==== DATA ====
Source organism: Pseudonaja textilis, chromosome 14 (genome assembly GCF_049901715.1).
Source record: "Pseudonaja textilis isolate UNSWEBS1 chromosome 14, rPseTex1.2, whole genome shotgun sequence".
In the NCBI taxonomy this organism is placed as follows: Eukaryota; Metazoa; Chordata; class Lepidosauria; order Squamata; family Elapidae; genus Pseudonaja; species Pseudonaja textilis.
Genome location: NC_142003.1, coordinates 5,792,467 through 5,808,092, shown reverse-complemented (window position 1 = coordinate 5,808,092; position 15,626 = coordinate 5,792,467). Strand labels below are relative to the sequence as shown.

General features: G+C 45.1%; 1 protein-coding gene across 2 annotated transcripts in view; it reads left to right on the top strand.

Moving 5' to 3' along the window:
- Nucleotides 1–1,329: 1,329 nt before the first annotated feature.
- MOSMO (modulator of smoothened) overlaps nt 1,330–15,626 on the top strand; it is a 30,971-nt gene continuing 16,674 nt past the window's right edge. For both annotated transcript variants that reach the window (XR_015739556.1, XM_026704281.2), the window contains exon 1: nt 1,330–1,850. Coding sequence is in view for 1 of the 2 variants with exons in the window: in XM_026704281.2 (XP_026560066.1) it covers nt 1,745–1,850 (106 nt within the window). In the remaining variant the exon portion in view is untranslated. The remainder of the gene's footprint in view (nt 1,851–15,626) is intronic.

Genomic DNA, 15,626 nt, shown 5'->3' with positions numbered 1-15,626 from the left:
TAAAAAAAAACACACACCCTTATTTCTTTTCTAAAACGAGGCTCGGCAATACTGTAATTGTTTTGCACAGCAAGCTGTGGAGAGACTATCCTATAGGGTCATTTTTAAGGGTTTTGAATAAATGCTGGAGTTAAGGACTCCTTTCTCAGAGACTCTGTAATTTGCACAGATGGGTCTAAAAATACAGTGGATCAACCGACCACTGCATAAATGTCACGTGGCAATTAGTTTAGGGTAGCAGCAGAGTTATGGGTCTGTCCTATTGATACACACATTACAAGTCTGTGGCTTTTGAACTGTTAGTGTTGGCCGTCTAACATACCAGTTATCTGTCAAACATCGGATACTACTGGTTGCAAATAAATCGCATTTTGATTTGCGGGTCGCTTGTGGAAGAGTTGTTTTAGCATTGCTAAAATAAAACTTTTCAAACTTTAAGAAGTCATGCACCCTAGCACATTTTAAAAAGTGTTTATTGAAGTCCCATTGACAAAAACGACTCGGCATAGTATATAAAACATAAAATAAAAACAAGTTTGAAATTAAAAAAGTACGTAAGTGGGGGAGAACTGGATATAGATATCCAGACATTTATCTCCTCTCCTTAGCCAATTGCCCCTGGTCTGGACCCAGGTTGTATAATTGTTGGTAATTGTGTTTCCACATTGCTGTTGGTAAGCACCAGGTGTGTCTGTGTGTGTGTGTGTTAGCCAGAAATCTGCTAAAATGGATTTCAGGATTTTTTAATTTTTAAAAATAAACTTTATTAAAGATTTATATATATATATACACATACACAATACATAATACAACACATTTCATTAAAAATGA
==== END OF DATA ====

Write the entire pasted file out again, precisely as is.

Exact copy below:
Source organism: Pseudonaja textilis, chromosome 14 (genome assembly GCF_049901715.1).
Source record: "Pseudonaja textilis isolate UNSWEBS1 chromosome 14, rPseTex1.2, whole genome shotgun sequence".
In the NCBI taxonomy this organism is placed as follows: Eukaryota; Metazoa; Chordata; class Lepidosauria; order Squamata; family Elapidae; genus Pseudonaja; species Pseudonaja textilis.
Genome location: NC_142003.1, coordinates 5,792,467 through 5,808,092, shown reverse-complemented (window position 1 = coordinate 5,808,092; position 15,626 = coordinate 5,792,467). Strand labels below are relative to the sequence as shown.

General features: G+C 45.1%; 1 protein-coding gene across 2 annotated transcripts in view; it reads left to right on the top strand.

Moving 5' to 3' along the window:
- Nucleotides 1–1,329: 1,329 nt before the first annotated feature.
- MOSMO (modulator of smoothened) overlaps nt 1,330–15,626 on the top strand; it is a 30,971-nt gene continuing 16,674 nt past the window's right edge. For both annotated transcript variants that reach the window (XR_015739556.1, XM_026704281.2), the window contains exon 1: nt 1,330–1,850. Coding sequence is in view for 1 of the 2 variants with exons in the window: in XM_026704281.2 (XP_026560066.1) it covers nt 1,745–1,850 (106 nt within the window). In the remaining variant the exon portion in view is untranslated. The remainder of the gene's footprint in view (nt 1,851–15,626) is intronic.

Genomic DNA, 15,626 nt, shown 5'->3' with positions numbered 1-15,626 from the left:
TAAAAAAAAACACACACCCTTATTTCTTTTCTAAAACGAGGCTCGGCAATACTGTAATTGTTTTGCACAGCAAGCTGTGGAGAGACTATCCTATAGGGTCATTTTTAAGGGTTTTGAATAAATGCTGGAGTTAAGGACTCCTTTCTCAGAGACTCTGTAATTTGCACAGATGGGTCTAAAAATACAGTGGATCAACCGACCACTGCATAAATGTCACGTGGCAATTAGTTTAGGGTAGCAGCAGAGTTATGGGTCTGTCCTATTGATACACACATTACAAGTCTGTGGCTTTTGAACTGTTAGTGTTGGCCGTCTAACATACCAGTTATCTGTCAAACATCGGATACTACTGGTTGCAAATAAATCGCATTTTGATTTGCGGGTCGCTTGTGGAAGAGTTGTTTTAGCATTGCTAAAATAAAACTTTTCAAACTTTAAGAAGTCATGCACCCTAGCACATTTTAAAAAGTGTTTATTGAAGTCCCATTGACAAAAACGACTCGGCATAGTATATAAAACATAAAATAAAAACAAGTTTGAAATTAAAAAAGTACGTAAGTGGGGGAGAACTGGATATAGATATCCAGACATTTATCTCCTCTCCTTAGCCAATTGCCCCTGGTCTGGACCCAGGTTGTATAATTGTTGGTAATTGTGTTTCCACATTGCTGTTGGTAAGCACCAGGTGTGTCTGTGTGTGTGTGTGTTAGCCAGAAATCTGCTAAAATGGATTTCAGGATTTTTTAATTTTTAAAAATAAACTTTATTAAAGATTTATATATATATATACACATACACAATACATAATACAACACATTTCATTAAAAATGA